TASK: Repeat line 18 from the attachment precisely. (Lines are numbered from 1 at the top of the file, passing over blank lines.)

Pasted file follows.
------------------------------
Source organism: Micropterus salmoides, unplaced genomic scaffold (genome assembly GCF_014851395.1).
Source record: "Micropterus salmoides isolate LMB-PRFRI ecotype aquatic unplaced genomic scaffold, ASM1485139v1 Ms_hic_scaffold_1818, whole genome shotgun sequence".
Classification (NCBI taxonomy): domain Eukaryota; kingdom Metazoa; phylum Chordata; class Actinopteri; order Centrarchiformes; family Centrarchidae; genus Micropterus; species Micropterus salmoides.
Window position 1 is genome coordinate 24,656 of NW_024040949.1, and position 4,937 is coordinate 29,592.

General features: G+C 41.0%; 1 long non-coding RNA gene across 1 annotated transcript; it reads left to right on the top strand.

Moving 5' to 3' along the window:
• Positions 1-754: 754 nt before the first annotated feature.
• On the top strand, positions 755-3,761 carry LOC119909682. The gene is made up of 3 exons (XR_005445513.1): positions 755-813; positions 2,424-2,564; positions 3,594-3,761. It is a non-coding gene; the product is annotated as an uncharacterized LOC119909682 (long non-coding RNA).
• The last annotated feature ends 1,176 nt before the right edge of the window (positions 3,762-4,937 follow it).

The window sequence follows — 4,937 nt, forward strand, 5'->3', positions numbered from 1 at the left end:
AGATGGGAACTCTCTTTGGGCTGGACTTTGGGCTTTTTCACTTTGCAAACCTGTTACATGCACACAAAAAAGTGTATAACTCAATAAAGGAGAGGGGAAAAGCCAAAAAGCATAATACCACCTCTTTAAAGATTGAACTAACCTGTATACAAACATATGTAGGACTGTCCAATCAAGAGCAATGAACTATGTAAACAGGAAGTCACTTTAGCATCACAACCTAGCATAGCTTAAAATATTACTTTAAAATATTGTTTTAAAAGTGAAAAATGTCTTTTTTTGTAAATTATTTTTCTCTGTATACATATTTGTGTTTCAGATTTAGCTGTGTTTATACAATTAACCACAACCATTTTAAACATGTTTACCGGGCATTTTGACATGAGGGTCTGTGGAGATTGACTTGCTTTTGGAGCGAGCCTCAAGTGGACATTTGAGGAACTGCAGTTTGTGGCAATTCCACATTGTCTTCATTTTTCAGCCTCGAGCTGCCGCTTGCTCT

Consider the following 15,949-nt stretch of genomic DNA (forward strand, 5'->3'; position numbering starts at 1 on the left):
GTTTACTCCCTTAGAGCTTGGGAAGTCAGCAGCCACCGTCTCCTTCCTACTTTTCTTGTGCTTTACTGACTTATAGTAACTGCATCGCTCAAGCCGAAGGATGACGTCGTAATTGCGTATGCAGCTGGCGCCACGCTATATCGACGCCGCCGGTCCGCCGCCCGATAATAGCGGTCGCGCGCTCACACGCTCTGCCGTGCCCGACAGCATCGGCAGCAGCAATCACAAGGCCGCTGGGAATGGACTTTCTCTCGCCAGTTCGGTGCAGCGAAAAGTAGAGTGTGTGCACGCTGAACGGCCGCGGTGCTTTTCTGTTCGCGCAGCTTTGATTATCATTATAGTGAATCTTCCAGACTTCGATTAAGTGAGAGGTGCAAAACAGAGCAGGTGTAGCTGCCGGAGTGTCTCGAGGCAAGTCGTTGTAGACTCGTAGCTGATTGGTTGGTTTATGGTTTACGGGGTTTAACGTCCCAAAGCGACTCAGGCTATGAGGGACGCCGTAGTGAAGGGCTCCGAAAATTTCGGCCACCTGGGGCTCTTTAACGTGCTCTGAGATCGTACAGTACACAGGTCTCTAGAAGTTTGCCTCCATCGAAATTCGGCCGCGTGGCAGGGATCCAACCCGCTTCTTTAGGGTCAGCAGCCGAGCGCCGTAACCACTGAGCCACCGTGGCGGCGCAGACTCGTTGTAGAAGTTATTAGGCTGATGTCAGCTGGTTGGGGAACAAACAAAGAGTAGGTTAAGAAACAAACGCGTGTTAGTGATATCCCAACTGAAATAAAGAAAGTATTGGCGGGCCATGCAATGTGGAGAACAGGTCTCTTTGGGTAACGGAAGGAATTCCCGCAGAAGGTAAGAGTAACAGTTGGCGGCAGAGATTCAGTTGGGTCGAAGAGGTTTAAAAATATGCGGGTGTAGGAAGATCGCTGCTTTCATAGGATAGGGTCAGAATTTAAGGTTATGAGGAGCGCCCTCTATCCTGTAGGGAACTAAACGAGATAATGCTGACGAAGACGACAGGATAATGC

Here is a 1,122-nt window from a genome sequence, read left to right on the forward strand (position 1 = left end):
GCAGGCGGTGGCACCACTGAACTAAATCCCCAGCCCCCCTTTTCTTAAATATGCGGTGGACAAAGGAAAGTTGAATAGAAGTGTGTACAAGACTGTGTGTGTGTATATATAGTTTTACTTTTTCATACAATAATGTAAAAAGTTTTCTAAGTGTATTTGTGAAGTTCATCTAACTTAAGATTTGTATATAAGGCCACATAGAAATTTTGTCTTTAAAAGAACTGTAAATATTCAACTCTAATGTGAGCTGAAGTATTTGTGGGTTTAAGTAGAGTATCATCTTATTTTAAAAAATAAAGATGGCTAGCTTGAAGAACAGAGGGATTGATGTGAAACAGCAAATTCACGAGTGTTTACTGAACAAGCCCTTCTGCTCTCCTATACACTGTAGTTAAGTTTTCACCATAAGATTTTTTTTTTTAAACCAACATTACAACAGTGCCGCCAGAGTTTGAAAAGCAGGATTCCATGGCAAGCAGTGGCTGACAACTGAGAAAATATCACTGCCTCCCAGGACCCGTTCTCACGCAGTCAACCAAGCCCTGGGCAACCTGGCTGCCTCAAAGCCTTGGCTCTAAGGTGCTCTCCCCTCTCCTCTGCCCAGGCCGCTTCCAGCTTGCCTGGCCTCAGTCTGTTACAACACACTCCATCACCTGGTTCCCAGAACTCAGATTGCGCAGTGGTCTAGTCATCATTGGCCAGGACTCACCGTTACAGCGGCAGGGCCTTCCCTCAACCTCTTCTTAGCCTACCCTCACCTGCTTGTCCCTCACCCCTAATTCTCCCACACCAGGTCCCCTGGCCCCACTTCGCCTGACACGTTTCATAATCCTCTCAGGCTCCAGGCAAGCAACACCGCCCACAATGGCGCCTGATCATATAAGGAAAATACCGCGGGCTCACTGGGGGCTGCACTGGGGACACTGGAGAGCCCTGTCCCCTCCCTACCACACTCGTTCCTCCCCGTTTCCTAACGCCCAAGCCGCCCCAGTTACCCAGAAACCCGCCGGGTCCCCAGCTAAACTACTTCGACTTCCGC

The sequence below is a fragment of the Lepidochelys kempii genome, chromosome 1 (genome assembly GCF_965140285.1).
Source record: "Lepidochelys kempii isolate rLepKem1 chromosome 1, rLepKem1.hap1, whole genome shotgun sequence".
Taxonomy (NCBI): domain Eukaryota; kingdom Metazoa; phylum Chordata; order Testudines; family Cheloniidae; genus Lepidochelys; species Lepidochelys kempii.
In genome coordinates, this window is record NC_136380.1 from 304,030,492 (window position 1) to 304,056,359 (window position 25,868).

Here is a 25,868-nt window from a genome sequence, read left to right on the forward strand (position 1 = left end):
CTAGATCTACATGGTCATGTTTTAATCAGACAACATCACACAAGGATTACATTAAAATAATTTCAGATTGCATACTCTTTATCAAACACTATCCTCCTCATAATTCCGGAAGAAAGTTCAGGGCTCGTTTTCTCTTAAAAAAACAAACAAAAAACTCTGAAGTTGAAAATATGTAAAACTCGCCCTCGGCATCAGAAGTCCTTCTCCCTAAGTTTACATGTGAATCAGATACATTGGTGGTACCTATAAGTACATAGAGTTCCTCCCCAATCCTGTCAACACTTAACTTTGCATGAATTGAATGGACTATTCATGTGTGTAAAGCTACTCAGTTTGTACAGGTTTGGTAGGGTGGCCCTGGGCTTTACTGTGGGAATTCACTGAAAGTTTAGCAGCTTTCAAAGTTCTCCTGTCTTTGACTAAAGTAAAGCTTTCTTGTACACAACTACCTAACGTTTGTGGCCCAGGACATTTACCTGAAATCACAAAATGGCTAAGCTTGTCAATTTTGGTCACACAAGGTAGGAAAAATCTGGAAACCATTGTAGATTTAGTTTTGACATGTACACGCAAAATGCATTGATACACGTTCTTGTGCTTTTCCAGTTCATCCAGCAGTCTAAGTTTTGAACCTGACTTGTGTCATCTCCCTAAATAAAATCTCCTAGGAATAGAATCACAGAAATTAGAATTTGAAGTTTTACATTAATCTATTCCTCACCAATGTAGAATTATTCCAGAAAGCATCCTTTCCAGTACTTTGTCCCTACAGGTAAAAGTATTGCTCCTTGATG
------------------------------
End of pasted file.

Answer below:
Taxonomy (NCBI): domain Eukaryota; kingdom Metazoa; phylum Chordata; order Testudines; family Cheloniidae; genus Lepidochelys; species Lepidochelys kempii.